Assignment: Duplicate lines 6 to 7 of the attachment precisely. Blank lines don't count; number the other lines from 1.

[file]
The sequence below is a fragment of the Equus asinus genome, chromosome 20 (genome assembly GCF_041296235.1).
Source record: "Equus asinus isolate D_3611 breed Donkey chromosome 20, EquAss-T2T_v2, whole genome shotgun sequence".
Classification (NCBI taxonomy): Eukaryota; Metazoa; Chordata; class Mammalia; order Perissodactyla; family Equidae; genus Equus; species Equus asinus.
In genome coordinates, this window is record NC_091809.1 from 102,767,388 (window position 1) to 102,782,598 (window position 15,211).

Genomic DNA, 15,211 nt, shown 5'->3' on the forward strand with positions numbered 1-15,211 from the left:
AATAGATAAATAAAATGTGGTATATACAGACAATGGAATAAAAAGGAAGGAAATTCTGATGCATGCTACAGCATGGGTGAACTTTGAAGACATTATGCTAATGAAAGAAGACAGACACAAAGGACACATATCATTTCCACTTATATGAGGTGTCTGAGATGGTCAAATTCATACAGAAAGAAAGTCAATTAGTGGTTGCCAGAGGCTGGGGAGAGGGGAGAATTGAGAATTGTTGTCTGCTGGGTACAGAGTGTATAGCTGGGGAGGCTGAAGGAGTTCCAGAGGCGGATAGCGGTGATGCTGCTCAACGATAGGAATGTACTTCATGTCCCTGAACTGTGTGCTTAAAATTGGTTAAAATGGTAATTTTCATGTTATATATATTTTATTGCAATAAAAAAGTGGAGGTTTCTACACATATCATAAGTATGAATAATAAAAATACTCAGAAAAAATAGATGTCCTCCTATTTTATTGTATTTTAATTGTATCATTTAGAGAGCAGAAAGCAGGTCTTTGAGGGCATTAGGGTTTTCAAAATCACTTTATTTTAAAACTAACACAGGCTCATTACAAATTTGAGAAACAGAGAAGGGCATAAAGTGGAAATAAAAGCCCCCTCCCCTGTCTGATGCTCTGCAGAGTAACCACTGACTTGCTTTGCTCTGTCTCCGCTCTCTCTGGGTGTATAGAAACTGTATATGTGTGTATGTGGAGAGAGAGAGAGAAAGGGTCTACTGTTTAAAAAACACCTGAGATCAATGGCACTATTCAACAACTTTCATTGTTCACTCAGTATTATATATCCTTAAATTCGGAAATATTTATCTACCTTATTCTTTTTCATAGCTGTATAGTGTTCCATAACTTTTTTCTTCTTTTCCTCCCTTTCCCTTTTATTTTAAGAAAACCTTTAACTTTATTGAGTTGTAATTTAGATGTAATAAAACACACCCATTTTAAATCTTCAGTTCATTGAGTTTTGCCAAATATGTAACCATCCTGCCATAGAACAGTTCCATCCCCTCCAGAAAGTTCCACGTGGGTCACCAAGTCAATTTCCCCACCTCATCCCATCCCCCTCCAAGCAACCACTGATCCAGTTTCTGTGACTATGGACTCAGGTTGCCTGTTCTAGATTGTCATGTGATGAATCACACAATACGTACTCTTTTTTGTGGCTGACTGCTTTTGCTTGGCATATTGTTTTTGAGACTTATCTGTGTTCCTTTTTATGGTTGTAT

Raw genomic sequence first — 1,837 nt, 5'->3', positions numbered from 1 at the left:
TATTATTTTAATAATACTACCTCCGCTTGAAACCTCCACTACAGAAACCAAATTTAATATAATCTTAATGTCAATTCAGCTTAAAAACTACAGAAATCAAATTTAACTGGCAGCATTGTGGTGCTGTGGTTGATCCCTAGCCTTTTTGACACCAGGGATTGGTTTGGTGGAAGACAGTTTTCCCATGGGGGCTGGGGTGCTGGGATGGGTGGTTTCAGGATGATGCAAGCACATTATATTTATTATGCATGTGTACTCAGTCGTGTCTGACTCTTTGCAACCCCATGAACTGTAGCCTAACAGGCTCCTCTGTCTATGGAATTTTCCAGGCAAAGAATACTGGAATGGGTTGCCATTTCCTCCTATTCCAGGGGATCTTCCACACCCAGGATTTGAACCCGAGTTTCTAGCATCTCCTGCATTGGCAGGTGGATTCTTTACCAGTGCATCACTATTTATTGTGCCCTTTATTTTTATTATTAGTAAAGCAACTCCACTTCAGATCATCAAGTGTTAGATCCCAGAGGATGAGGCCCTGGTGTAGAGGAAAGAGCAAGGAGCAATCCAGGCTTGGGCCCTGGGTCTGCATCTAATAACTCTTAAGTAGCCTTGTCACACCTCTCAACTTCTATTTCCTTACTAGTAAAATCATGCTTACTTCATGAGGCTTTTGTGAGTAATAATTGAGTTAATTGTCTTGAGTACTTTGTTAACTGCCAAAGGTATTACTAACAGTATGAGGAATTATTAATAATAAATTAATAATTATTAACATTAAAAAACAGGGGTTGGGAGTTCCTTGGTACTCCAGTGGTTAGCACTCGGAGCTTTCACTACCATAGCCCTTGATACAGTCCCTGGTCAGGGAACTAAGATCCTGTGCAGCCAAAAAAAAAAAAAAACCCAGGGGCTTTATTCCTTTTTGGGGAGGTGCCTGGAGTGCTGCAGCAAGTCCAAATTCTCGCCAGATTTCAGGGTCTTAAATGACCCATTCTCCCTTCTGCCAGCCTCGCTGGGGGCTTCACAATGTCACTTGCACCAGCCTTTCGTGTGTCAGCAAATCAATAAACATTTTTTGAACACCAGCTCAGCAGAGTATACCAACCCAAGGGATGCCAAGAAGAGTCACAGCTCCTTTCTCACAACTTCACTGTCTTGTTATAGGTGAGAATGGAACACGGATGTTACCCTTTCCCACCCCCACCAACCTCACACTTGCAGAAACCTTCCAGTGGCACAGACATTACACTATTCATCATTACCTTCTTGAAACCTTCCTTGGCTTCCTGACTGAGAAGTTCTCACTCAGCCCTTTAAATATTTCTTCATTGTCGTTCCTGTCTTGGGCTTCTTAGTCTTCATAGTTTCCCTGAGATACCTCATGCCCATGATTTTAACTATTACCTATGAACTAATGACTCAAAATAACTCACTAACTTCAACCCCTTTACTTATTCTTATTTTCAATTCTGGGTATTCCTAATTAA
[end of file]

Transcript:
AATAGATAAATAAAATGTGGTATATACAGACAATGGAATAAAAAGGAAGGAAATTCTGATGCATGCTACAGCATGGGTGAACTTTGAAGACATTATGCTAATGAAAGAAGACAGACACAAAGGACACATATCATTTCCACTTATATGAGGTGTCTGAGATGGTCAAATTCATACAGAAAGAAAGTCAATTAGTGGTTGCCAGAGGCTGGGGAGAGGGGAGAATTGAGAATTGTTGTCTGCTGGGTACAGAGTGTATAGCTGGGGAGGCTGAAGGAGTTCCAGAGGCGGATAGCGGTGATGCTGCTCAACGATAGGAATGTACTTCATGTCCCTGAACTGTGTGCTTAAAATTGGTTAAAATGGTAATTTTCATGTTATATATATTTTATTGCAATAAAAAAGTGGAGGTTTCTACACATATCATAAGTATGAATAATAAAAATACTCAGAAAAAATAGATGTCCTCCTATTTTATTGTATTTTAATTGTATCATTTAGAGAGCAGAAAGCAGGTCTTTGAGGGCATTAGGGTTTTCAAAATCACTTTATTTTAAAACTAACACAGGCTCATTACAAATTTGAGAAACAGAGAAGGGCATAAAGTGGAAATAAAAGCCCCCTCCCCTGTCTGATGCTCTGCAGAGTAACCACTGACTTGCTTTGCTCTGTCTCCGCTCTCTCTGGGTGTATAGAAACTGTATATGTGTGTATGTGGAGAGAGAGAGAGAAAGGGTCTACTGTTTAAAAAACACCTGAGATCAATGGCACTATTCAACAACTTTCATTGTTCACTCAGTATTATATATCCTTAAATTCGGAAATATTTATCTACCTTATTCTTTTTCATAGCTGTATAGTGTTCCATAACTTTTTTCTTCTTTTCCTCCCTTTCCCTTTTATTTTAAGAAAACCTTTAACTTTATTGAGTTGTAATTTAGATGTAATAAAACACACCCATTTTAAATCTTCAGTTCATTGAGTTTTGCCAAATATGTAACCATCCTGCCATAGAACAGTTCCATCCCCTCCAGAAAGTTCCACGTGGGTCACCAAGTCAATTTCCCCACCTCATCCCATCCCCCTCCAAGCAACCACTGATCCAGTTTCTGTGACTATGGACTCAGGTTGCCTGTTCTAGATTGTCATGTGATGAATCACACAATACGTACTCTTTTTTGTGGCTGACTGCTTTTGCTTGGCATATTGTTTTTGAGACTTATCTGTGTTCCTTTTTATGGTTGTAT

Raw genomic sequence first — 1,837 nt, 5'->3', positions numbered from 1 at the left: